Fully revised and corrected, this handbook offers practical advice to reporters going to high-risk areas, where they should be ready for a wide range of dangers that may include armed conflict, epidemics, natural disasters and street protests.
“There will never be a zero-risk option for journalists whose work takes them to a dangerous region, but they seem for the most part to be left to themselves to deal with security challenges,” RSF secretary-general Christophe Deloire said.
“Given the increase in the number and type of risks that reporters face in the field, we felt it was important to update the safety guide so that they could have the best possible preparation when they want to, or have to, work in high-risk areas.”
The guide has not overlooked the fact that, in the era of Internet communication and smartphones, cyber-security is a challenge for journalists visiting conflict zones or countries with authoritarian governments. It includes many tips on protecting sources, data and communications.
It also stresses the importance of being well prepared before setting off, both physically and psychologically, and the need for debriefing and psychological support if any signs of post-traumatic stress are detected after returning home. And news organizations are reminded that the reporters they send into the field must be well trained and given an opportunity to discuss all their concerns in advance so they are confident they know everything they need.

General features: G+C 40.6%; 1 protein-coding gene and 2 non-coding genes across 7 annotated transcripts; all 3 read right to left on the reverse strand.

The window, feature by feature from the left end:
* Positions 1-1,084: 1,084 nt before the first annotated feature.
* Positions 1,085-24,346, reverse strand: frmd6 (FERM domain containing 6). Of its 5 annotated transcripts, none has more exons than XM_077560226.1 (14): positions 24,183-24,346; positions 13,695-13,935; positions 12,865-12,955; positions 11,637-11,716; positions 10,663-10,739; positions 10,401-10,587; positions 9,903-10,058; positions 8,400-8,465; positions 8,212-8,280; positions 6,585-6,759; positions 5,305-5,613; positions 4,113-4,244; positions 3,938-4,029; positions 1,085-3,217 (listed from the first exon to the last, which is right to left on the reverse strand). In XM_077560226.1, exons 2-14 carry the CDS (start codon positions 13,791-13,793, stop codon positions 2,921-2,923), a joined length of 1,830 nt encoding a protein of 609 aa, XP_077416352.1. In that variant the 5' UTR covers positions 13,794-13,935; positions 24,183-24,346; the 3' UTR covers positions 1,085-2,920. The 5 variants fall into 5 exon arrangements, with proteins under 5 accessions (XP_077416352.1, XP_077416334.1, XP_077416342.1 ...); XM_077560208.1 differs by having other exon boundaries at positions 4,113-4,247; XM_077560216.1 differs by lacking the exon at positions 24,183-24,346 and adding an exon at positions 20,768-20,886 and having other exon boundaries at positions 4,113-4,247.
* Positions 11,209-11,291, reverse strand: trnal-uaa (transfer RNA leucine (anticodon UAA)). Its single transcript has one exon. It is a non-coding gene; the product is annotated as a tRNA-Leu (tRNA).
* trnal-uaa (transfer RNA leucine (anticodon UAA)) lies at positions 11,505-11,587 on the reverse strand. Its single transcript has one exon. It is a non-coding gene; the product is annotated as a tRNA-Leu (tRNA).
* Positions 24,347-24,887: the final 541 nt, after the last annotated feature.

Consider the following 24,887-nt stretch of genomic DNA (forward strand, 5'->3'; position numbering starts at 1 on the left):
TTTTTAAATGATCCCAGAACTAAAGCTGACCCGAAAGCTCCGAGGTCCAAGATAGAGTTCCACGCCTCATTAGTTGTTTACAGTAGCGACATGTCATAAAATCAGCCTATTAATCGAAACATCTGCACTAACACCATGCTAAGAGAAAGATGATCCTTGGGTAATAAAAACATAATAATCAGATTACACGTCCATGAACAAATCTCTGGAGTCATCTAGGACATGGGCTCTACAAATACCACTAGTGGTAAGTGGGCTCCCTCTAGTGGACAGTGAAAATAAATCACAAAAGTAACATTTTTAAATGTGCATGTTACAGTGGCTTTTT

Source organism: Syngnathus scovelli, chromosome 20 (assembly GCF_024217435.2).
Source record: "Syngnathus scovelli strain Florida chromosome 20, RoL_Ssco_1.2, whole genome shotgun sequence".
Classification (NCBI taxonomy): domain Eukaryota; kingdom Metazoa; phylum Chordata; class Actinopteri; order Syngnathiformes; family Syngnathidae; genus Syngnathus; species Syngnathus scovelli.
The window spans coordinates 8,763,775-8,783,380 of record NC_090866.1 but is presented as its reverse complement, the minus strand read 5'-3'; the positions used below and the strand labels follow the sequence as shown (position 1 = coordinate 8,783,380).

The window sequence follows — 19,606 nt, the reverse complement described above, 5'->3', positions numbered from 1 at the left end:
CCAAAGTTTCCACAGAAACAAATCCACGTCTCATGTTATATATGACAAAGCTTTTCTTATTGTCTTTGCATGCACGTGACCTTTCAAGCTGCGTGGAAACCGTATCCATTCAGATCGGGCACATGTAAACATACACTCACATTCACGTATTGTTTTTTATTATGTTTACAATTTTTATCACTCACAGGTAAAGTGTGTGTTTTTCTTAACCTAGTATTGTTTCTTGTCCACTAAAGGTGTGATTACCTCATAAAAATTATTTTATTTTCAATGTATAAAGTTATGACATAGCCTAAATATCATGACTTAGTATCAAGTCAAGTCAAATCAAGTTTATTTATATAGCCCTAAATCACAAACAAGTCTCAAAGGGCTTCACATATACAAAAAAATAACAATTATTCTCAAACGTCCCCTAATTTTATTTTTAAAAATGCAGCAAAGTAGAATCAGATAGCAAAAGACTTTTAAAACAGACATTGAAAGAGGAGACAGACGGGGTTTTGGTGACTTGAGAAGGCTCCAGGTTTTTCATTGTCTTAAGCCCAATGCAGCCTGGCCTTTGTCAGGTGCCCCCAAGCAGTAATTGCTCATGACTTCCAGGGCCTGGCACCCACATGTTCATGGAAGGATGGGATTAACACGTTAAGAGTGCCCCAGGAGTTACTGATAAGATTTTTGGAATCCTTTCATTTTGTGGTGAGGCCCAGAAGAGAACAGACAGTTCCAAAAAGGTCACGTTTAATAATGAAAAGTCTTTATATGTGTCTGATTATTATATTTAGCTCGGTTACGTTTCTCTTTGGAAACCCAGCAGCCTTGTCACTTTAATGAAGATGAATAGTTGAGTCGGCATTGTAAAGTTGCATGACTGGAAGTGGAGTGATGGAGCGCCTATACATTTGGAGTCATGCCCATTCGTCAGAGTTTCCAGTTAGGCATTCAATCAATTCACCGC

As well as advice on health precautions and coping with red tape, the online version of the guide includes accounts by roving foreign correspondents of their experiences while travelling to high-risk areas.
Published for the first time in 1992 and updated several times since then, the guide is available in both print and online versions in all four languages and is intended to be accessible to as many people as possible.